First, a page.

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#1 J. Lea Lopez

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Posted 28 January 2015 - 11:45 PM

Just discovered (via our own jwmstudio) that Amazon now has ad campaigns for self-publishers.... but only for KDP Select titles. I don't understand the whole bidding thing described in their help section, but most of this advertising stuff baffles me anyway. The ads are cost per click, and you have to set a minimum campaign budget of $100.

 

With advertising for KDP Select, you can use Amazon Marketing Services (AMS) to purchase advertising to promote your KDP-Select-enrolled books on Amazon.com. To get started, you can create an Amazon Marketing Services account directly on the KDP website. You set the budget you want to spend and the maximum amount you are willing to pay when a customer clicks your ad. Customers who click your ad will go to your book's product detail page. You'll only be charged when your ad is clicked if your ad is displayed, but if it is not clicked, you are not charged.

How It Works
First, choose the book you want to promote, and specify how you want your ad to be targeted. Then decide how much you're willing to spend promoting it. You'll also need to set a start and end date for when you want the ad to be delivered. 

 

Targeting
You can choose to have your ad delivered to customers who previously browsed the Kindle Store for a particular genre, or to customers interested in specific products on Amazon. 

 

Bidding and Budget
Your book's ads automatically compete in an online auction. You'll choose your maximum cost-per-click (CPC) bid when you schedule your ad. Your CPC bid is the maximum amount you will be charged when a customer clicks your ad. To advertise, you must place a minimum CPC bid of $0.02 and set a minimum campaign budget of $100.00.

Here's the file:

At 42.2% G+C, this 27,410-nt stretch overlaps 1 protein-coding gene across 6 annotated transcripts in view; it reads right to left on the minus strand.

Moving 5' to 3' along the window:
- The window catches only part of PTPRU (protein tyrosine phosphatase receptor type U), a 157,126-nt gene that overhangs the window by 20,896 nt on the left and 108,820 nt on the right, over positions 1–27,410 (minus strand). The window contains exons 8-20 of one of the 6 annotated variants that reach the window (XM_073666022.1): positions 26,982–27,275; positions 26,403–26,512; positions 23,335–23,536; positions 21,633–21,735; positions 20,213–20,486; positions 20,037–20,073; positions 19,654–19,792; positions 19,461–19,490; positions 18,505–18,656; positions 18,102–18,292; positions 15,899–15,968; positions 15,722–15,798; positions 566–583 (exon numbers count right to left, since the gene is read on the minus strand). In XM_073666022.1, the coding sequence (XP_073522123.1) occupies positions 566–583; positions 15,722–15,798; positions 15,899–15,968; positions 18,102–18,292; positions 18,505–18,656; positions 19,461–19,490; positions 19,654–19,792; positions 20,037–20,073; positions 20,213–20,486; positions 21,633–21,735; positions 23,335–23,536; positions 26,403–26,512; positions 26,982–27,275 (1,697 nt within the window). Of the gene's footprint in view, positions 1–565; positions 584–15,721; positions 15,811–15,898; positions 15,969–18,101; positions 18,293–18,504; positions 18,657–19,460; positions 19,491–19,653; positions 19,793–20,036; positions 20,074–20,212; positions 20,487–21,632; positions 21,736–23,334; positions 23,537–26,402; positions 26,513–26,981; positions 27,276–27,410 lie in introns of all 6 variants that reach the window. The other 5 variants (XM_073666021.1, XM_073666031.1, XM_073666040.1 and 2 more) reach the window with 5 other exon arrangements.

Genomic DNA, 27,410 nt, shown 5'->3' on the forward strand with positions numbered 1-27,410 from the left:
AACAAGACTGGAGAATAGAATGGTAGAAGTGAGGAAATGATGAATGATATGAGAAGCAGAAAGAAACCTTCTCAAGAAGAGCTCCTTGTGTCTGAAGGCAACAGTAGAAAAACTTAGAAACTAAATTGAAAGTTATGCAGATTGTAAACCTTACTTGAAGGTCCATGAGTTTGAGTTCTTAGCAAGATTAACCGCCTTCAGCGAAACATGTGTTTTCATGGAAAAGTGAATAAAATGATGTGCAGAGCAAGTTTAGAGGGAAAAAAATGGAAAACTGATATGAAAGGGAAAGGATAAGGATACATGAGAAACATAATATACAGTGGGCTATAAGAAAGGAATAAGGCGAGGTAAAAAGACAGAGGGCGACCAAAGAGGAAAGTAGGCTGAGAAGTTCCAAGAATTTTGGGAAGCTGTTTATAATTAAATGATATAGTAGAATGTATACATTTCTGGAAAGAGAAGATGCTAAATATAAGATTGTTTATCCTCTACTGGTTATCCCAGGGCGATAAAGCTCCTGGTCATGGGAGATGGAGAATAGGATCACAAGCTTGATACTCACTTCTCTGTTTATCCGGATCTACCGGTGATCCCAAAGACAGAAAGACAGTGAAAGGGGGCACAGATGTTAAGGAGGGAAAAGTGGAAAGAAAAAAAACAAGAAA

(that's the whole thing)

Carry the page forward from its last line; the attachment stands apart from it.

Your actual cost-per-click is determined in an auction that takes place with other eligible ads. You will be charged $0.01 more than the second-highest bid in the auction for a click, up to your maximum CPC bid. 

 

Paying for Ads
You pay only when customers click your ad. If they see it but don't click, you are not charged. You'll enter or select a major debit or credit card in your Amazon.com or Amazon Marketing Services account (not your KDP account), and you'll be charged periodically in small increments as your campaign goes on.



#2 jwmstudio

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Posted 29 January 2015 - 12:00 AM

Crew!! This is so cool. Please bring your CPC wisdom to the table. :happy:


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#3 Darke

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Posted 02 February 2015 - 09:51 AM

We're talking about this in a Facebook group I'm in, and so far, the two people who have signed up are not impressed. It reminds me too much of Facebook's 'promotions' which are more of a click farm than promotions. Both of them are seeing limited 'impression' (whatever that means) with no click-throughs or sales. A big complaint is that the 'click' button looks more like the 'buy' button. Could be a reason people aren't clicking through.  


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#4 RSMellette

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Posted 02 February 2015 - 11:05 AM

There is no need to click through from Amazon. A click through on Facebook means they click to the link. From there they have to click again to buy. It would be great to have a buy button on an ad I think... one less click.

From Elephant's Bookshelf Press

 

51xExIpByyL._SS140_SH35_.jpg51n1zBAR2vL._SS140_SH35_.jpg

by R.S. Mellette

"WOW. That is the first word that comes to mind when I think about how I felt reading this book - WOW. I was so pleasantly surprised - oh, let's be honest, it was more like blown away!" -- Holy B. In NC, Amazon Review.


#5 Darke

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Posted 02 February 2015 - 11:12 AM

There is no need to click through from Amazon. A click through on Facebook means they click to the link. From there they have to click again to buy. It would be great to have a buy button on an ad I think... one less click.

 

AGreed, but I'm still not hearing that people are impressed with the program.


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#6 AQCrew

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Posted 02 February 2015 - 11:26 AM

They're display ads, right?

 

The world of display ads -- even through Amazon -- is incredibly tricky.  Display ads work through Google because Google stalks your internet searches and caches and then displays highly relevant content back to you.  Just plain display ads tend to be ignored on the whole, especially on crowded pages like a book page where there's so much going on.